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File a Consumer Proposal - What It Is & How It Can Help with Your Debts

Filing for a Consumer Proposal is a legal process, done through a bankruptcy trustee. It can be used to deal with your debts when you don't qualify for or have been declined for a debt consolidation loan, a debt management program, and you don't want to go bankrupt.

How to File a Consumer Proposal - Talk to a Bankruptcy Trustee

Only a bankruptcy trustee can file a Consumer Proposal on your behalf. The way it works is that your trustee sends out a "proposal" to your creditors asking that they accept payment of less than the full amount of your debt. Creditors holding the majority of your debts must agree to the proposal for it to work, and not all debts are eligible to be included. 

You may need to seriously consider declaring bankruptcy if enough of your creditors don't agree to the Consumer Proposal.

If the majority of your creditors accept the bankruptcy trustee's proposal then you would have the opportunity to repay less than the full amount of your debt within 5 years. If you aren't able to consistently make your payments on this program, your proposal would collapse and you couldn't file another one. With your financial future at stake, it is also worth checking out other options to consolidate debt.

Advantages and Disadvantages of Filing for a Consumer Proposal

Advantages

  1. No interest
  2. Repay less than you owe
  3. Pauses active collection on student loans
  4. Alternative to bankruptcy

Disadvantages

  1. It's not private. A proposal is a matter of public record
  2. It's not as fast and easy as sometimes advertised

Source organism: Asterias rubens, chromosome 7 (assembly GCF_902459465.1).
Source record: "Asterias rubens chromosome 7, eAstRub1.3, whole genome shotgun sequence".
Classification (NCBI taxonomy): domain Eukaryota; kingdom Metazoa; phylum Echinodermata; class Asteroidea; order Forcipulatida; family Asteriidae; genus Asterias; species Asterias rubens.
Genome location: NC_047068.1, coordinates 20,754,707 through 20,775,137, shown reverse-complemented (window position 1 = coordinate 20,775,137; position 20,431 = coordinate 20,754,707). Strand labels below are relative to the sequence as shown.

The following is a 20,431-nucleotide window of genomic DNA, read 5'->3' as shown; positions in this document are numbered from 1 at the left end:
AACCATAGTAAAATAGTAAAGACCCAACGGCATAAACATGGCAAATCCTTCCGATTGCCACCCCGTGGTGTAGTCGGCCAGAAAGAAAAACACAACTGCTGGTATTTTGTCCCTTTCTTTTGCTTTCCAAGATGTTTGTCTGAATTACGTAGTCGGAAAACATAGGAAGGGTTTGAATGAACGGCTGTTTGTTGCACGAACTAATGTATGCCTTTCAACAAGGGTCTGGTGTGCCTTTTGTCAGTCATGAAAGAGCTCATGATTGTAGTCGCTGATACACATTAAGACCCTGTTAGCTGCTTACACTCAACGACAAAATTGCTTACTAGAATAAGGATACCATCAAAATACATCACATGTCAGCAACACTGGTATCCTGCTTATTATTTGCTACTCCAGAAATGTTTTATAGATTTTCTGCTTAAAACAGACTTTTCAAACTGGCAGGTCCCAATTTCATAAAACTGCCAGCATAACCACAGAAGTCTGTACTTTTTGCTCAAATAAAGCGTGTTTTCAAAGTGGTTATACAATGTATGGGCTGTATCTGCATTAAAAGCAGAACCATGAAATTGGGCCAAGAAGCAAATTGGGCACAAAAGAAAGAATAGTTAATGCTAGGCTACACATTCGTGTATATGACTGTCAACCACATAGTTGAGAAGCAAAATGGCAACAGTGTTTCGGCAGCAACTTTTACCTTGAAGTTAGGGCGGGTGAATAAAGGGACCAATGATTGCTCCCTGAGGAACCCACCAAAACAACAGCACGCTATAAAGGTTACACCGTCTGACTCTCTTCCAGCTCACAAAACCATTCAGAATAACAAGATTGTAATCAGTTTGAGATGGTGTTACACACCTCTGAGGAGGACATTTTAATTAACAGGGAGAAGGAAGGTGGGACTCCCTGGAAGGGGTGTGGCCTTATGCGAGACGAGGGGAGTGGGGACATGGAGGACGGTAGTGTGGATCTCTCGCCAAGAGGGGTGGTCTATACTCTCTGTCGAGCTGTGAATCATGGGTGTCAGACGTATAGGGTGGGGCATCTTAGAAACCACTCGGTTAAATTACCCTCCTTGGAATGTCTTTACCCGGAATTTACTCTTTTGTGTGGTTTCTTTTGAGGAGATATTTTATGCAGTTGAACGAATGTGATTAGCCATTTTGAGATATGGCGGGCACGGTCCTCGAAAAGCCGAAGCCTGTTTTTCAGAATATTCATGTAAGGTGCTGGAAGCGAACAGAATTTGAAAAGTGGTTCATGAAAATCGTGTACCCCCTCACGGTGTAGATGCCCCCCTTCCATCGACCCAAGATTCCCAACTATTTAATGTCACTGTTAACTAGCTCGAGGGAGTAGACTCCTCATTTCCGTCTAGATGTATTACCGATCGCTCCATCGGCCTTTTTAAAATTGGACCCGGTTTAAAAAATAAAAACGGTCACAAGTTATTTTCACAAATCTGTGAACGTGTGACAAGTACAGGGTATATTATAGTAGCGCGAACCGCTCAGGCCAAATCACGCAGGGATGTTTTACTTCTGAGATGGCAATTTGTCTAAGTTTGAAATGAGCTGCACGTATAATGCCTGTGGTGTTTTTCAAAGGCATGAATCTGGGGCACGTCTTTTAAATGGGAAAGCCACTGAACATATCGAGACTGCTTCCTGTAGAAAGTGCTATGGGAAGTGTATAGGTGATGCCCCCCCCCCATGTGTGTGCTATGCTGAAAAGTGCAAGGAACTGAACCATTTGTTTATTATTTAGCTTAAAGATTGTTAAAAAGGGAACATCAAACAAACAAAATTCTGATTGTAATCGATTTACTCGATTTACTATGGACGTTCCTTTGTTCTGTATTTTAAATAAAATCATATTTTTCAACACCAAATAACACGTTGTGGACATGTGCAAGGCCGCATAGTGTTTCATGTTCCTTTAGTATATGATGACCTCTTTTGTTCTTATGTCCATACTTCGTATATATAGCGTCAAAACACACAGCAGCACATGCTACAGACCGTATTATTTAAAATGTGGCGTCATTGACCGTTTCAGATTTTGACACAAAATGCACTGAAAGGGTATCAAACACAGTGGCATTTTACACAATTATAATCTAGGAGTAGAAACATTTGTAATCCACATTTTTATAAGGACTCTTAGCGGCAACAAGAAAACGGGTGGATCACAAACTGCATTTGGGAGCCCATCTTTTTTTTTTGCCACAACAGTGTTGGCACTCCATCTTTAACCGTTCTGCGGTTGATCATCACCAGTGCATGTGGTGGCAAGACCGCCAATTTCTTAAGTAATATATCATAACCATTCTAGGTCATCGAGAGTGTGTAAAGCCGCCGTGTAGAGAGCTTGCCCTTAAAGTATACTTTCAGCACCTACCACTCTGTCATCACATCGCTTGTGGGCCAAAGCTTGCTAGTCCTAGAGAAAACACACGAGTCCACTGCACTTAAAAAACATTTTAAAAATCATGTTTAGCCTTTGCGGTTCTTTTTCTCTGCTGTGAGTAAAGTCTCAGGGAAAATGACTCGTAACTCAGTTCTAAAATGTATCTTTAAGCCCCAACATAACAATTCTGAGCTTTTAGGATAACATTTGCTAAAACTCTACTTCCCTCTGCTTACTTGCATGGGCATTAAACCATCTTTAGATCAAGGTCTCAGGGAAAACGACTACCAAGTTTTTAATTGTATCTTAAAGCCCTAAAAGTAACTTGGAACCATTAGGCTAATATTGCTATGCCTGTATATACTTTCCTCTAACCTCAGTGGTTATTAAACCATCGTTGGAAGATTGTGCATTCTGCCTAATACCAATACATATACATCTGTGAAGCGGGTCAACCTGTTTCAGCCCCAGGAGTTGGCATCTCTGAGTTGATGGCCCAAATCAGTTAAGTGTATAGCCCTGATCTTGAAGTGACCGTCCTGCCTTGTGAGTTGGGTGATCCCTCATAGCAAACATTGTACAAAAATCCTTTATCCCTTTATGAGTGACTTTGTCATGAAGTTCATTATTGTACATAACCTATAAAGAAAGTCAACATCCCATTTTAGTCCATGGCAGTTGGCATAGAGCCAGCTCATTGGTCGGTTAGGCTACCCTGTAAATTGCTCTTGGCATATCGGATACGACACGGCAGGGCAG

3. Not all creditors will accept your proposal
  4. A typical Consumer Proposal is repaid over 4 to 5 years
  5. If you default (miss 3 payments), you're not able to file another proposal
  6. Is reported on your credit report and negatively impacts your credit score for 6 - 7 years
  7. 1 out of 5 people who successfully pay off their Consumer Proposal end up needing to repeat the process in the future
  8. A fee of around $1,800 is usually charged

Canada's Other Debt Consolidation Options - Loans, Mortgages, Credit Cards, DMP, Settlement, Borrowing Money & More

You might be wondering what to do because you've been declined for a debt consolidation loan. Below is more information about consolidating your debts with a debt consolidation loan, as well as many other options.

However, if you're feeling overwhelmed and just need someone to give you some guidance about the best options for dealing with your debts based on your financial situation, don't hesitate to contact us and ask us your questions. We're happy to help by phone, 1-888-527-8999, anonymous online chat, or email.

  1. Consolidate using a Debt Consolidation Loan
  2. Consolidate using a Home Equity Loan / Refinance Mortgage / Second Mortgage
  3. Consolidate using a Line of Credit or Overdraft
  4. Consolidate debts on your Credit Cards
  5. Consolidate using a Debt Management Program
  6. Consolidate by doing a Debt Settlement
  7. File a Consumer Proposal
  8. Consolidate by Borrowing from Family or Friends

Contact Us for More Information About Filing for a Consumer Proposal

Filing for a Consumer Proposal is just one step away from bankruptcy. Since it is a legal process, you may want to talk to one of our Credit Counsellors or your bank before you start the process. You can find more information on any of the links above or on this page about debt consolidation options and advice. Call us toll free at 1-888-527-8999,

email us or chat with us online. We are here to help and our service is free and confidential.

Visit our main Consumer Proposal page for a lot more information about how the process works and things to think about before entering into a proposal agreement.